Loyalty May Not Always Keep Your Auto Insurance Rates Low
You might think that the more loyal you are to your current auto insurance company the lower your insurance rates will be. At least, that’s a common belief among policyholders. Unfortunately, in some instances, this is not necessarily the case. And, you could end up paying more for your auto insurance premiums as a result.
Although the practice is less obvious in California due to numerous strict regulations, it has been happening in several other states across the country. What started out as low-scale finger-pointing in the spring of 2014 by the Consumer Federation of America (CFA) that auto insurance companies were systematically raising rates on their most loyal customers has turned into a full-scale review by the National Association of Insurance Commissioners (NAIC).
Because of the CFA’s initial allegations, NAIC’s Casualty Actuarial and Statistical Task Force has leapt into action and is looking into the alleged practice, with plans to draw to a decision, by producing a white paper by the end of the year. This is due, in large part, to the consumer group’s claim that it had clear evidence that Allstate, the nation’s third largest auto insurance company, was basing its premiums on “marketplace considerations” rather than on driver risk.
The CFA along with other consumer groups state that these so-called “marketplace considerations” are simply a deceptive way of concealing “price optimization”. Known within the auto insurance industry and investigatory agencies, “price optimization” is a practice by which insurers use a high-tech data-mining tool to identify loyal policyholders who are potentially the least likely to shop for a new insurance carrier – then charge them more for that loyalty.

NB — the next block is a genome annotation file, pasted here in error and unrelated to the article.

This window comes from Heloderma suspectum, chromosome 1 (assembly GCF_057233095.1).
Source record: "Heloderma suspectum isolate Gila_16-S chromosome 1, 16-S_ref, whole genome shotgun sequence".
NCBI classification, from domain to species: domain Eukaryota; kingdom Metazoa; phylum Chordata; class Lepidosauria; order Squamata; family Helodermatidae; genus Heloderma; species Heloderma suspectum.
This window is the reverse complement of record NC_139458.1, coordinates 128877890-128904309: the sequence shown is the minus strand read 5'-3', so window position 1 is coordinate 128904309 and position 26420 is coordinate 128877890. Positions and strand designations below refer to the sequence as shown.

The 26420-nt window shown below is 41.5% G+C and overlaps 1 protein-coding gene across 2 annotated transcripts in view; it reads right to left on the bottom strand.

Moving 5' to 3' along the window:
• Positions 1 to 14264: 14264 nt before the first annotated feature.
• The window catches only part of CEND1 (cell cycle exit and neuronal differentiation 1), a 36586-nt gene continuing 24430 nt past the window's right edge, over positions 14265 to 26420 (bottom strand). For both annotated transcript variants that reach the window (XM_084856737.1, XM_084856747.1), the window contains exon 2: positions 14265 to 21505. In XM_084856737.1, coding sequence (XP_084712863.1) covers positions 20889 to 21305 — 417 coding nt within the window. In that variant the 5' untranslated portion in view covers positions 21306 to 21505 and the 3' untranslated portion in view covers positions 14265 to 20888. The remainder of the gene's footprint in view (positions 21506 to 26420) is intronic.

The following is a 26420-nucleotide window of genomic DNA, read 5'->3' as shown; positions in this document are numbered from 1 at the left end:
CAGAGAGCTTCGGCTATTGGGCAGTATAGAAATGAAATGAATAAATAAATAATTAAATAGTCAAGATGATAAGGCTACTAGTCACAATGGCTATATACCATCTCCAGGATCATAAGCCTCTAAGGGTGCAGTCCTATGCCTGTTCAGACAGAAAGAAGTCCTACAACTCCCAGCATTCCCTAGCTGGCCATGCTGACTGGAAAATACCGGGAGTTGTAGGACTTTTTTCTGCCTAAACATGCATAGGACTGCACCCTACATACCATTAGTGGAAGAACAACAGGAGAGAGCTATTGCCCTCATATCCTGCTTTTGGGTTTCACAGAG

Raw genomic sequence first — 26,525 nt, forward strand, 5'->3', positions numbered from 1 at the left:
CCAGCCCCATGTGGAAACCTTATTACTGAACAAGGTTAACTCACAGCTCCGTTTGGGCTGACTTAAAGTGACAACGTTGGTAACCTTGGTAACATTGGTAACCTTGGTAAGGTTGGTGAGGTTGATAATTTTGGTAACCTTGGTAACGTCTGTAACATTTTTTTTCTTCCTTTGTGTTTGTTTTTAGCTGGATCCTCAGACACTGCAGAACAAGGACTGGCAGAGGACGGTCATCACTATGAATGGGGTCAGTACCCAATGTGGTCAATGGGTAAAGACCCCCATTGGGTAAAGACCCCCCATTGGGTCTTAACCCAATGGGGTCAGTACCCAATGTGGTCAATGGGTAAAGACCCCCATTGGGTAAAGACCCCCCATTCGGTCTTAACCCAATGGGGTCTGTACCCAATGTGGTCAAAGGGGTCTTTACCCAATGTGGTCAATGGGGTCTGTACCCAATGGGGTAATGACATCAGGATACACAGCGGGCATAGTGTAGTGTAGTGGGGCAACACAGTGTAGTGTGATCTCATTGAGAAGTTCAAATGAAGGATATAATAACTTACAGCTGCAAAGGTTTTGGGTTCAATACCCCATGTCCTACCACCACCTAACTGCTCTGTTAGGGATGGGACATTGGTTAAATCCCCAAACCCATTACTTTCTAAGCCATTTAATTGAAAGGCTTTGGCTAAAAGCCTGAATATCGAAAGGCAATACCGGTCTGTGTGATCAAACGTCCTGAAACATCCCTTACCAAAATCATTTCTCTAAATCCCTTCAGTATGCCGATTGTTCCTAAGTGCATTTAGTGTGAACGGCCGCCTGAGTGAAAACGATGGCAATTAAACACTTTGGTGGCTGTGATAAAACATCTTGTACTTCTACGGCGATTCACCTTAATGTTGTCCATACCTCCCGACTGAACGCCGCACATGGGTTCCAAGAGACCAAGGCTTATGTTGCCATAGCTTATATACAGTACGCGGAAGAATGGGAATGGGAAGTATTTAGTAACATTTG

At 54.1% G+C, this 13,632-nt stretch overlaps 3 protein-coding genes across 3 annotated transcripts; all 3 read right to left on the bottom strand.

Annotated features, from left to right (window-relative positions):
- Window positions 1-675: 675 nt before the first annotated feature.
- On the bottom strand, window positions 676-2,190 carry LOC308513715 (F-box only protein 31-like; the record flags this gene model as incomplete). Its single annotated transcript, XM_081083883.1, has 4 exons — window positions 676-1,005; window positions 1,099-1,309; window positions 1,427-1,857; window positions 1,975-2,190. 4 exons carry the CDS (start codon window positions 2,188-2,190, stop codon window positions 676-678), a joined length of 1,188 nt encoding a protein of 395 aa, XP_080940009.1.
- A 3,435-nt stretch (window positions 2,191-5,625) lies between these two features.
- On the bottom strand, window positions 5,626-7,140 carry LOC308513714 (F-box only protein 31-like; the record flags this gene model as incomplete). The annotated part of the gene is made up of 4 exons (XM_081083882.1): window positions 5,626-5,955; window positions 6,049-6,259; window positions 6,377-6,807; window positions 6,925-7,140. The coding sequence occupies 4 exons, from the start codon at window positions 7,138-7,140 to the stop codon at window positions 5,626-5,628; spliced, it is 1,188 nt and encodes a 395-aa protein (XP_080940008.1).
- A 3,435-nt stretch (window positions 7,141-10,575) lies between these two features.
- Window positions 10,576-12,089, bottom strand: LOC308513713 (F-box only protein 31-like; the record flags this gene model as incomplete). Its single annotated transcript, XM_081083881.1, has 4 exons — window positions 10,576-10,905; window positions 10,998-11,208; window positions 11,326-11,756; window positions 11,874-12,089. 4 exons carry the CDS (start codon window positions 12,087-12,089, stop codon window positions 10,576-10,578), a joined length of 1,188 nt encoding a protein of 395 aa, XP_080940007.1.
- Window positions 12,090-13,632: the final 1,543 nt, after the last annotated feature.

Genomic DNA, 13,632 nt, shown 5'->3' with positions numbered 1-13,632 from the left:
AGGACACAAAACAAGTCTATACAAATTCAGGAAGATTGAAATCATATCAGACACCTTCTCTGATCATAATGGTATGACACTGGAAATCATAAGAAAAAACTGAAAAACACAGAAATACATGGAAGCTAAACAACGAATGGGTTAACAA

Although this is a violation of insurance practices in all states, the consumer groups maintain that some insurers are engaging in the discriminatory behavior, resulting in drivers with the same risk profile being charged different rates. As evidence, the CFA pointed to a 2013 Allstate filing submitted to the Wisconsin Department of Insurance. It showed hundreds of cases where two people, who were essentially the same, paid completely different rates, supposedly based on marketplace consideration.
After careful examination, risk was determined to not be the actual factor. However, it did indicate unfair discrimination. And, according to the CFA, it isn’t an isolated incident. In fact, the consumer federation alleges that Allstate has implemented this illegal pricing system in Arizona, Colorado, Idaho, Illinois, Indiana, Iowa, Louisiana, Maryland, Missouri, Oklahoma, Nebraska, Oregon, Pennsylvania, Tennessee, Utah and Virginia.
As expected, Allstate fired back, calling the CFA charges “inaccurate” and claiming the analysis “grossly mischaracterized” the insurance company’s underwriting practices. The Insurance Information Institute also denied that insurers penalize policyholders by charging a “loyalty tax”. They went on to state that because insurance is such a heavily regulated industry, anyone who attempts to incorporate an unapproved factor into their application would be told to remove it, if deemed inappropriate or discriminatory.
In all fairness to Allstate and other insurers who may have been singled out for price optimization, it should be noted, that final judgment should be withheld until the National Association of Insurance Commissioners’ findings are released later this year.
You owe it to yourself to make sure you’re getting the best rate on your auto insurance. Why not get a free auto insurance quote today?
Do you believe your insurance company may have engaged in price optimization to set your auto insurance rates? Feel free to share your thoughts in the comments section below.